Alternative Cooling Technologies conference, London, 1st February 2005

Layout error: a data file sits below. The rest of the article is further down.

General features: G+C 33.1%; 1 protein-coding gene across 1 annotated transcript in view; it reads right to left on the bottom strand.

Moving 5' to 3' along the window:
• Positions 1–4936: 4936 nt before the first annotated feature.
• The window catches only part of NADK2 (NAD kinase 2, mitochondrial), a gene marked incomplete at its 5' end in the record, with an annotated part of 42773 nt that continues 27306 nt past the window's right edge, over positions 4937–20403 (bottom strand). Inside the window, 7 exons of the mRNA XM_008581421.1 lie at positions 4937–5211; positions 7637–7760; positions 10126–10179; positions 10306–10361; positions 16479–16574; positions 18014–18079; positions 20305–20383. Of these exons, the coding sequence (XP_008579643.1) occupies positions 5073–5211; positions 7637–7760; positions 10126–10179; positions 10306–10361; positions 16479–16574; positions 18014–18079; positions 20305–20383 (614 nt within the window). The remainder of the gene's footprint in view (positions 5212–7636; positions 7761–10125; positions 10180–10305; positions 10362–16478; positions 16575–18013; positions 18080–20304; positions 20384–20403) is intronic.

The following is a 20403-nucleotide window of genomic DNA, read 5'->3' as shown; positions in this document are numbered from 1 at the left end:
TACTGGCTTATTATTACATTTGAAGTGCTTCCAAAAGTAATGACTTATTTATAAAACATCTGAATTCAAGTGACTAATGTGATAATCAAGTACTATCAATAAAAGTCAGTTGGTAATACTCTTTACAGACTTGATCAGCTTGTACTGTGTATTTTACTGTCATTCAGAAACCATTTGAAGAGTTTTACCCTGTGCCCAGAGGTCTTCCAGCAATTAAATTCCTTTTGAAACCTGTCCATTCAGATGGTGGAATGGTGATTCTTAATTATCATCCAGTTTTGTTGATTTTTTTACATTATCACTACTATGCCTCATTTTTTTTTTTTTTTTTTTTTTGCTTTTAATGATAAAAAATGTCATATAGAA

This conference, which was co-sponsored by the UK Institute of Refrigeration and organised commercially by RAC magazine, was well attended with about 140 people present. It was arranged in five sessions. In the first session, speakers from UK government departments gave an overview of the proposed EU regulation on F-gases (designed to ensure that emissions do not rise unchecked) and the associated mobile air conditioning directive (which phases out HFC use in this application from 2011). This was followed by an end user view from Alan Gerrard of Unilever, the global market leader in ice cream, who own of 1.8 million refrigerated cabinets worldwide. For this application Unilever see hydrocarbon refrigerants as the preferred option wherever this is commercially viable and legal. The speaker emphasised the company's corporate social responsibility and the perceived advantages of working with Greenpeace. It was acknowledged that a complete change of equipment would take some time. The second session was probably the most interesting to many of the delegates. Five speakers outlined the current state of commercial exploitation and development of carbon dioxide systems. Andy Pearson of Star Refrigeration presented the history and the characteristics of these systems, and predicted that they will become cheap, common, reliable and efficient. Jürgen S üss of Danfoss described the development of a reciprocating compressor range for CO2 at present in use in pilot applications. There is an expected production level of 60,000 units per year from mid 2006 and then increasing. A thermostatic high pressure control valve has also been developed. David Blankley of Grasso Products described development work which has made available a 1.5MW low temperature industrial refrigeration package. Open CO2 compressors in the 100-200m 3/h range will be available within a few months. Prof Giovanni Lozza from Milan discussed heat exchangers for CO2 and showed that conventional designs of fin and tube exchangers (but with thicker tube walls) will be suitable for most applications. There are advantages of using the higher temperatures in the gas cooler to reduce fan power by up to two-thirds, for a CO2 system compared to R-404A. In higher ambient temperatures a water spray can be used to enhance performance. Adrian Page of Nestlé showed several current applications of CO2 and described some feasibility studies showing good results. He was aware of 136 CO2/NH 3 cascade systems in use in Europe , mostly in food freezing and cold storage. Much more equipment is now available for many applications, including domestic heat pumps in the Japanese market. The next session concerned ammonia. This is a well-established refrigerant in widespread use. Anders Lindborg outlined technical and safety aspects. Then Lennart Rolfsman of York Refrigeration and Ian Mundie of Klima-Therm described available equipment in sizes from 100kW cooling upwards, and argued that the very long life of this equipment and its high efficiency make it the most economic option in the long term. The fourth session covered the application of hydrocarbon refrigerants. Daniel Colbourne of BOC Refrigerants looked at viable applications within the range of the revised EN378 standard to be published soon. He concluded that all applications are viable except multi-evaporator air conditioning and commercial transport air conditioning. He detailed a lifetime assessment model for a small commercial refrigeration cabinet, which showed that both emissions per unit cost and emissions per unit energy use favoured hydrocarbons. An enthusiastic presentation by Nick Cox of Earthcare Products provided data about hydrocarbons and details of equipment that is available. He expressed the opinions that heat pumps now offer the cheapest form of heating for houses, and that hydrocarbons are the irrefutable choice for car air conditioning. Some of his data looked optimistic, such as a future ground source heat pump for domestic use with a COP of 5.1. In the final session, Andrew Gigiel described the advantages of air and water as refrigerants, especially in open cycles. Water is well suited to small temperature differentials; air is well suited to applications with simultaneous heating and cooling and high temperature differences. There are current applications, but the need for a mass market to reduce capital costs is an unresolved problem. David Berchowitz of Global Cooling described Stirling Cycle equipment, which is now in use in some consumer and commercial applications and has the potential for wider use. This equipment offers the only practical solution for many specialised applications. To sum up, Dr Forbes Pearson of Star Refrigeration considered the future: change is inevitably coming, but HFCs will be around for some time yet. He foresees the use of isobutane for all sealed systems if US regulations could be overcome, CO2 cascade systems for distributed low and medium temperature systems, ammonia for medium and high temperature systems where human occupancy is low, CO2 volatile secondary systems for other high temperature applications, and transcritical CO2 soon when efficiency has been improved. It was interesting to compare this very commercially oriented conference with the IIR's Gustav Lorentzen conferences on the same subject. This RAC conference had no academic papers, no published papers, invited speakers only, and was relatively expensive. The objectives and audiences appear sufficiently different for the events to be complimentary rather than competitive. But no less than six of the authors at this conference also provided papers to GL2004, and a number of attendees were at both. RAC plans a conference on preventing refrigerant leakage on June 7th 2005.